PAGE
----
The Environmental Protection Agency received a "welcome rebuke" in a Monday court settlement that the GOP says shines a light on the agency's far-reaching agenda.

Andy Johnson, a Wyoming land owner, sued the EPA after it began fining him nearly $200,000 a day for building a pond on his property.

The EPA and Johnson settled the dispute Monday night without going to trial, freeing him from a $16 million fine. His lawyers said the EPA had no grounds to enforce the Clean Water Act for the pond he constructed to water his livestock.

"This settlement is a welcome rebuke of an agency that has gone too far," said Sen. John Barrasso, R-Wyo., one of the leading congressional voices against the EPA. "In the Senate, I will continue to work to block these kinds of regulatory assaults."

"It shouldn't have come to this," Barrasso said. "Local land-use decisions should never be driven by Washington, and the EPA should never be able to fine someone millions of dollars for building a pond on their own land."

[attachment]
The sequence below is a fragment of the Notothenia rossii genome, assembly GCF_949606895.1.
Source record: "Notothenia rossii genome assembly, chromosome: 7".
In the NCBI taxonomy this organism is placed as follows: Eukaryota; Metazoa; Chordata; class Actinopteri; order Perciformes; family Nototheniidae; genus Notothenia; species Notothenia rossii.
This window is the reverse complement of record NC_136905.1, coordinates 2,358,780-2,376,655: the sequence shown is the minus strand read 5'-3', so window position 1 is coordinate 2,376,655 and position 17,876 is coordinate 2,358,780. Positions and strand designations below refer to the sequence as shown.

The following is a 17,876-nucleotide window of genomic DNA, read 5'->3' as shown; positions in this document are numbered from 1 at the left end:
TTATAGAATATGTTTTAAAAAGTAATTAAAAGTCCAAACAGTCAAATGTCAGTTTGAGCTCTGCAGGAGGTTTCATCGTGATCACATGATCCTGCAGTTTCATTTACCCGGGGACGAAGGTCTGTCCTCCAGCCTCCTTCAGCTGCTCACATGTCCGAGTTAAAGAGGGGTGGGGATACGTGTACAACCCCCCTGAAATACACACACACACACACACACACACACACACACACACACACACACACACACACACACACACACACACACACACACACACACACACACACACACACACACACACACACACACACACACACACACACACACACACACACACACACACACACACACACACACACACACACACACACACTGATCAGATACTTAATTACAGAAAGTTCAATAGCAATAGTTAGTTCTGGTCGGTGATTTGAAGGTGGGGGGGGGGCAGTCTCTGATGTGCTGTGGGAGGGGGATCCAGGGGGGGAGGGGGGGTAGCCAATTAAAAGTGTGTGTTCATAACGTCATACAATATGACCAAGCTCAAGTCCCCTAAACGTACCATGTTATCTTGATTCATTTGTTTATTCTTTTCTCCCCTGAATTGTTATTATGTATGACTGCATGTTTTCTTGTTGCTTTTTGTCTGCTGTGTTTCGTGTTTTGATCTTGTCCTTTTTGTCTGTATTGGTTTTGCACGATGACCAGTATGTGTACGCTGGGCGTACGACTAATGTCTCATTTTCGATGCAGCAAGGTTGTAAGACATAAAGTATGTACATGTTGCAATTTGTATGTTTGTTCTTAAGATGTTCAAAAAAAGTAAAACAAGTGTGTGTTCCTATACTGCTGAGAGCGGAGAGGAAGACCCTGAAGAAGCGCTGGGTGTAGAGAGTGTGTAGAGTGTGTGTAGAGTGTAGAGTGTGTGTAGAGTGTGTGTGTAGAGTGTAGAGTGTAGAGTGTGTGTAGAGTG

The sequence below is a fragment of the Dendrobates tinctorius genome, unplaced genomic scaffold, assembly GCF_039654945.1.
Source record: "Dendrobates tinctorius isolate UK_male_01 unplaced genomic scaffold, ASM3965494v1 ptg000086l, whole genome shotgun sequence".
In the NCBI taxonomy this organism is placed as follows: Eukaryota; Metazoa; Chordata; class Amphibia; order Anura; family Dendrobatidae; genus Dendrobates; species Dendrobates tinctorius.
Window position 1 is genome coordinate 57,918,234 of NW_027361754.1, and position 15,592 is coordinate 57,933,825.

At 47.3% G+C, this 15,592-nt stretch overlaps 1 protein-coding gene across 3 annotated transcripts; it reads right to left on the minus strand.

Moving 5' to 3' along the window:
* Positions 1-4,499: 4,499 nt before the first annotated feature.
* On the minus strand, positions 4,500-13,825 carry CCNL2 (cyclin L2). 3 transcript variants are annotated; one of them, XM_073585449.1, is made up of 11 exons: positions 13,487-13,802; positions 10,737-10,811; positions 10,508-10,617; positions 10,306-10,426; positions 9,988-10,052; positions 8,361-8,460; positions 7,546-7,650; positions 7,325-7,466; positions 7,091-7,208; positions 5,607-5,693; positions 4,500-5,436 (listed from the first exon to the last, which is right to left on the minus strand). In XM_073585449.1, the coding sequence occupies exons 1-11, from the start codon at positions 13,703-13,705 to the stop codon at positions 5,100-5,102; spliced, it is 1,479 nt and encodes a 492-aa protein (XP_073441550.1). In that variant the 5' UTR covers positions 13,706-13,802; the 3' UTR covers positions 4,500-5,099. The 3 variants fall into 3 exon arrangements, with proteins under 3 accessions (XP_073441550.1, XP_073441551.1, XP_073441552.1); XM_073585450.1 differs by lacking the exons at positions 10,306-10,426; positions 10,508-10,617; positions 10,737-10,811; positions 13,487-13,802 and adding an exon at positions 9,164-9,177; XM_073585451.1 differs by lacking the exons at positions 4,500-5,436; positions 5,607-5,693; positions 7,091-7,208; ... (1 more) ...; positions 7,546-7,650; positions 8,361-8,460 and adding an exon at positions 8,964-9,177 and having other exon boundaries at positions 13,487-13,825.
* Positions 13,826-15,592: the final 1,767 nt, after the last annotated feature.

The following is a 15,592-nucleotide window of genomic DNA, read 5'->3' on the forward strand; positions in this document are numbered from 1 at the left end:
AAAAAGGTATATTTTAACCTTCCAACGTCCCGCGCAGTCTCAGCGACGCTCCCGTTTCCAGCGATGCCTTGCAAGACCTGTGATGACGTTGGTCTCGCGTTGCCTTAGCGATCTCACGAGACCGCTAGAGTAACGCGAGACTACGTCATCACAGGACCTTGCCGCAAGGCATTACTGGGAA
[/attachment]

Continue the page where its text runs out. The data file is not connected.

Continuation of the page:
The conservative Pacific Legal Foundation, the law firm that represented Johnson, welcomed the decision as much-needed vindication of the law, individual rights and the environment.

"This settlement is a win for the Johnson family and a win for the environment," said Jonathan Wood, Johnson's lead attorney. "Under it, the Johnsons will pay no fine. They will not lose their property. They will not have to agree to federal jurisdiction or a federal permit, which would have surely entailed onerous conditions.

"In effect, the government will treat the pond as an exempt stock pond, in exchange for Andy further improving on the environmental benefits he has already created," Wood said.

Johnson will have to plant willows around the pond and temporarily fence off part of it from livestock, Wood said.

"This is a huge victory for us as well as private property owners across the country," Johnson said. "The next family that finds itself in our situation, facing ominous threats from EPA, can take heart in knowing that many of these threats will not come to pass. If, like us, you stand up to the overreaching bureaucrats, they may very well back down."